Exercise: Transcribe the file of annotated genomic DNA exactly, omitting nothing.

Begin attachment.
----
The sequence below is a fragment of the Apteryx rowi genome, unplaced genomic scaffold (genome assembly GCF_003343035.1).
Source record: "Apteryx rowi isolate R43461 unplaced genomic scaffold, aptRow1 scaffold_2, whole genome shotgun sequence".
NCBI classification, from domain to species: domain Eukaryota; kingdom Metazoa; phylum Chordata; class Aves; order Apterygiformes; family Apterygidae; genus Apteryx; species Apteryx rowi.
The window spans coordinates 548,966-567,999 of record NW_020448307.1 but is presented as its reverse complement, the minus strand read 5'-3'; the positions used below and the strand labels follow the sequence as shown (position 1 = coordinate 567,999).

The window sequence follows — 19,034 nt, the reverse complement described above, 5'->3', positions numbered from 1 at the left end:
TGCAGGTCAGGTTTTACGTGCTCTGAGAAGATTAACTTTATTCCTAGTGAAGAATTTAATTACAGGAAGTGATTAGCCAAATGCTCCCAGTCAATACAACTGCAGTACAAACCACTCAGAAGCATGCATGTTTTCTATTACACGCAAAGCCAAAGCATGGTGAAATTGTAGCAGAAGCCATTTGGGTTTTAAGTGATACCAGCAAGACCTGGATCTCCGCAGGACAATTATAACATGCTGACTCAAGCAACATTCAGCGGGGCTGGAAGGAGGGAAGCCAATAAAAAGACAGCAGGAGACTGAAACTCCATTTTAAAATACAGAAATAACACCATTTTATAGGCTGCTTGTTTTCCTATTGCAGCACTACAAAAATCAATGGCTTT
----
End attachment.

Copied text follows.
The sequence below is a fragment of the Apteryx rowi genome, unplaced genomic scaffold (genome assembly GCF_003343035.1).
Source record: "Apteryx rowi isolate R43461 unplaced genomic scaffold, aptRow1 scaffold_2, whole genome shotgun sequence".
NCBI classification, from domain to species: domain Eukaryota; kingdom Metazoa; phylum Chordata; class Aves; order Apterygiformes; family Apterygidae; genus Apteryx; species Apteryx rowi.
The window spans coordinates 548,966-567,999 of record NW_020448307.1 but is presented as its reverse complement, the minus strand read 5'-3'; the positions used below and the strand labels follow the sequence as shown (position 1 = coordinate 567,999).

The window sequence follows — 19,034 nt, the reverse complement described above, 5'->3', positions numbered from 1 at the left end:
TGCAGGTCAGGTTTTACGTGCTCTGAGAAGATTAACTTTATTCCTAGTGAAGAATTTAATTACAGGAAGTGATTAGCCAAATGCTCCCAGTCAATACAACTGCAGTACAAACCACTCAGAAGCATGCATGTTTTCTATTACACGCAAAGCCAAAGCATGGTGAAATTGTAGCAGAAGCCATTTGGGTTTTAAGTGATACCAGCAAGACCTGGATCTCCGCAGGACAATTATAACATGCTGACTCAAGCAACATTCAGCGGGGCTGGAAGGAGGGAAGCCAATAAAAAGACAGCAGGAGACTGAAACTCCATTTTAAAATACAGAAATAACACCATTTTATAGGCTGCTTGTTTTCCTATTGCAGCACTACAAAAATCAATGGCTTT